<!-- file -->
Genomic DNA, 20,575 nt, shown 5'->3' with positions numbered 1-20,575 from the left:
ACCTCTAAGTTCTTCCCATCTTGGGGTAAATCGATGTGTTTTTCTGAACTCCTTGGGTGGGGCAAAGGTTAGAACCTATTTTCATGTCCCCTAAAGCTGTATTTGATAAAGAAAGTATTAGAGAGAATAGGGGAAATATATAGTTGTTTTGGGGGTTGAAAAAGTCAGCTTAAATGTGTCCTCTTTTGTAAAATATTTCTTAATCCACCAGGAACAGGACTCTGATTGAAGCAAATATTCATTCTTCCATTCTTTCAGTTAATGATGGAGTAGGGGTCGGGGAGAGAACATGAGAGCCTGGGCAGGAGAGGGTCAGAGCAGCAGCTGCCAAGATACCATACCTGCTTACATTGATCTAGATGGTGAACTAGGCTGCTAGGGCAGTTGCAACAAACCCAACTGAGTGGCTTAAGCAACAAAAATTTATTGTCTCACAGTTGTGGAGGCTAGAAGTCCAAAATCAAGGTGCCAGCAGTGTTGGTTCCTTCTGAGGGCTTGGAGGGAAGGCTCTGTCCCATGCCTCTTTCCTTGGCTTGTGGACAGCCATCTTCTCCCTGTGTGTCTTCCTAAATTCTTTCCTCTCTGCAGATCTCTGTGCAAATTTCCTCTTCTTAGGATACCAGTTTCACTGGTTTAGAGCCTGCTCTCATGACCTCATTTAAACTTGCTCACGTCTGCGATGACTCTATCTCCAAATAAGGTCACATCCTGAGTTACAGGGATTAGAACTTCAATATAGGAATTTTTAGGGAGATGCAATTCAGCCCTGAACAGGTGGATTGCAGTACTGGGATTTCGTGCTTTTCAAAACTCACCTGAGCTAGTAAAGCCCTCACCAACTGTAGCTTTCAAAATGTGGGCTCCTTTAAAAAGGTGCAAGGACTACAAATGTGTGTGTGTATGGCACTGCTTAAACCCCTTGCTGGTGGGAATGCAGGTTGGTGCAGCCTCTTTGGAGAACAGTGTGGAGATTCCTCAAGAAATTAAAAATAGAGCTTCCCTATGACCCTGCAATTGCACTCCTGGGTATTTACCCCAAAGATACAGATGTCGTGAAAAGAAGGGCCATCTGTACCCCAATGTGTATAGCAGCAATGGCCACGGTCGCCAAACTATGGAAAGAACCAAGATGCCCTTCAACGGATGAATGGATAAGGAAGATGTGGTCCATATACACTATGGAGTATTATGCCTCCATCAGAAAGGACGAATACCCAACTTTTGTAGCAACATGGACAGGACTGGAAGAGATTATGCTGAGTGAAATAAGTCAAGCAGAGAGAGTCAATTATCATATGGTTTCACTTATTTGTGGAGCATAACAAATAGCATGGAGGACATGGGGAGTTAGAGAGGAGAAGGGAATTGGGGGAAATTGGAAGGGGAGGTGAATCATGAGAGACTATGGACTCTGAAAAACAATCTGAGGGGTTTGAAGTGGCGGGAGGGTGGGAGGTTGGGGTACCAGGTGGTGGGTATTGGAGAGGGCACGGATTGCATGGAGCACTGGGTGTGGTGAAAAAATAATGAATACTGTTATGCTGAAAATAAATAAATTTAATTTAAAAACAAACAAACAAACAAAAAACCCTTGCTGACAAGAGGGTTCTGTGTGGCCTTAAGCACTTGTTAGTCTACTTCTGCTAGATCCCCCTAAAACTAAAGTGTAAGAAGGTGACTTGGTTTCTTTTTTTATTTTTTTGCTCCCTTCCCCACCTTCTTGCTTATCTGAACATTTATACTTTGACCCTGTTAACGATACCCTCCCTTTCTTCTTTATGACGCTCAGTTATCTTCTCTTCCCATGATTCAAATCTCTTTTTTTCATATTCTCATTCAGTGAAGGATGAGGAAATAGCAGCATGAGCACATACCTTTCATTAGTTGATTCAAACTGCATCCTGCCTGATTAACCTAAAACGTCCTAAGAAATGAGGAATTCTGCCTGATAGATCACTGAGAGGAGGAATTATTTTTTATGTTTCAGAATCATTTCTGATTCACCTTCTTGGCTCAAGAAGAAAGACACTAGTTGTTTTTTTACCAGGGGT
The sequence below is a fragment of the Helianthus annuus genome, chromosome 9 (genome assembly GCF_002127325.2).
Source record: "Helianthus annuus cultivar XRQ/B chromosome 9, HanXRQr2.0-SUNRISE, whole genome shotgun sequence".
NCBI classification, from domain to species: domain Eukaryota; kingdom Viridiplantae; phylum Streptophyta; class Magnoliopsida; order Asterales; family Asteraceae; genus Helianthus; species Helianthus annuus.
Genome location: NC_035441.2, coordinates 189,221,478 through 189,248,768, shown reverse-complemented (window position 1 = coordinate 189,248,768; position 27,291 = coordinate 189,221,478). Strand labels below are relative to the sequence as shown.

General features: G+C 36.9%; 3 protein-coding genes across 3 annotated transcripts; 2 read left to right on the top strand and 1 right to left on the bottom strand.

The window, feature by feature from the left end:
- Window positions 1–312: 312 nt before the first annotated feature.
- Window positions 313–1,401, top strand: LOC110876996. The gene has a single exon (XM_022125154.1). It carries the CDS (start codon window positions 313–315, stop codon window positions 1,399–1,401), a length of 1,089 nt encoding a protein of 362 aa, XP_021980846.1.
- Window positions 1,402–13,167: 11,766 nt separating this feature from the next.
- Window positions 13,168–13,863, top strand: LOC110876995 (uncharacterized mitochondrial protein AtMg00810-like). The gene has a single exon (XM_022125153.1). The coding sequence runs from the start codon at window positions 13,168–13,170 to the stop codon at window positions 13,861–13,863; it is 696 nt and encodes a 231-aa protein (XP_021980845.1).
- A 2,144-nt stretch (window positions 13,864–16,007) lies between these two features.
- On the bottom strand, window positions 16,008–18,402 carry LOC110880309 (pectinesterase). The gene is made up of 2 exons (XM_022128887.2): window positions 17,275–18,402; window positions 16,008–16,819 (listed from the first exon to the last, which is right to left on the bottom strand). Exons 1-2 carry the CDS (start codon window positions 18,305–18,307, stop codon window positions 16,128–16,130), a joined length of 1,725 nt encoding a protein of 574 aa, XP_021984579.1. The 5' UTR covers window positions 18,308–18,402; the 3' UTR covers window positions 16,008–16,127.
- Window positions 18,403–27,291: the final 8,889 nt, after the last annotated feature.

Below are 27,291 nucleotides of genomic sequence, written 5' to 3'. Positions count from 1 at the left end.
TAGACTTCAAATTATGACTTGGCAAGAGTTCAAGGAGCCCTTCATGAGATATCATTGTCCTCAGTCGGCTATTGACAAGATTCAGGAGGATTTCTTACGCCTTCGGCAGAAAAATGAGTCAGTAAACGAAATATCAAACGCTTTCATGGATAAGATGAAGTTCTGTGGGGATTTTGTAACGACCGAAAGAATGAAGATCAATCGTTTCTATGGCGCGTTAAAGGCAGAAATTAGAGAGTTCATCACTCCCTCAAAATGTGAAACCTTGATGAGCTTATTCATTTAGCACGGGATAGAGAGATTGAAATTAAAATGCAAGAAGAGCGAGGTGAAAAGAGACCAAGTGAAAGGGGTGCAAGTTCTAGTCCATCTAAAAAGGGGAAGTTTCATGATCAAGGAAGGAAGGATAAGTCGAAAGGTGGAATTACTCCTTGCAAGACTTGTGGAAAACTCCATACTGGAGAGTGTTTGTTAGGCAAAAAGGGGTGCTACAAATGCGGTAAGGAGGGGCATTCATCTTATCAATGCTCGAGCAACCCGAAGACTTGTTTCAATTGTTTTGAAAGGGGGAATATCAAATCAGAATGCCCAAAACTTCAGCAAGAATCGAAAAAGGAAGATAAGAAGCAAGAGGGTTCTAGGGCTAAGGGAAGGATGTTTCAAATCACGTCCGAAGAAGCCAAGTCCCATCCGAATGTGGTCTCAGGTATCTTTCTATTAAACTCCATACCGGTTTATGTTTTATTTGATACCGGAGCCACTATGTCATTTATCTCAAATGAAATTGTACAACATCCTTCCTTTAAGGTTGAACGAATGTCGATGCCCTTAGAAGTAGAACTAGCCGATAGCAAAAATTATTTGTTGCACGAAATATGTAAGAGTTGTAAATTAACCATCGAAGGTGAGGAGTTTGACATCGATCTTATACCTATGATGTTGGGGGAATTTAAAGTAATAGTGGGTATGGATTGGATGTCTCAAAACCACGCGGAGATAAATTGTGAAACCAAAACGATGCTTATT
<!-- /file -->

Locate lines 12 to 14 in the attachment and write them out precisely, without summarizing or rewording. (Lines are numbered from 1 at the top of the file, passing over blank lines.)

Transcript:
- Window positions 13,168–13,863, top strand: LOC110876995 (uncharacterized mitochondrial protein AtMg00810-like). The gene has a single exon (XM_022125153.1). The coding sequence runs from the start codon at window positions 13,168–13,170 to the stop codon at window positions 13,861–13,863; it is 696 nt and encodes a 231-aa protein (XP_021980845.1).
- A 2,144-nt stretch (window positions 13,864–16,007) lies between these two features.
- On the bottom strand, window positions 16,008–18,402 carry LOC110880309 (pectinesterase). The gene is made up of 2 exons (XM_022128887.2): window positions 17,275–18,402; window positions 16,008–16,819 (listed from the first exon to the last, which is right to left on the bottom strand). Exons 1-2 carry the CDS (start codon window positions 18,305–18,307, stop codon window positions 16,128–16,130), a joined length of 1,725 nt encoding a protein of 574 aa, XP_021984579.1. The 5' UTR covers window positions 18,308–18,402; the 3' UTR covers window positions 16,008–16,127.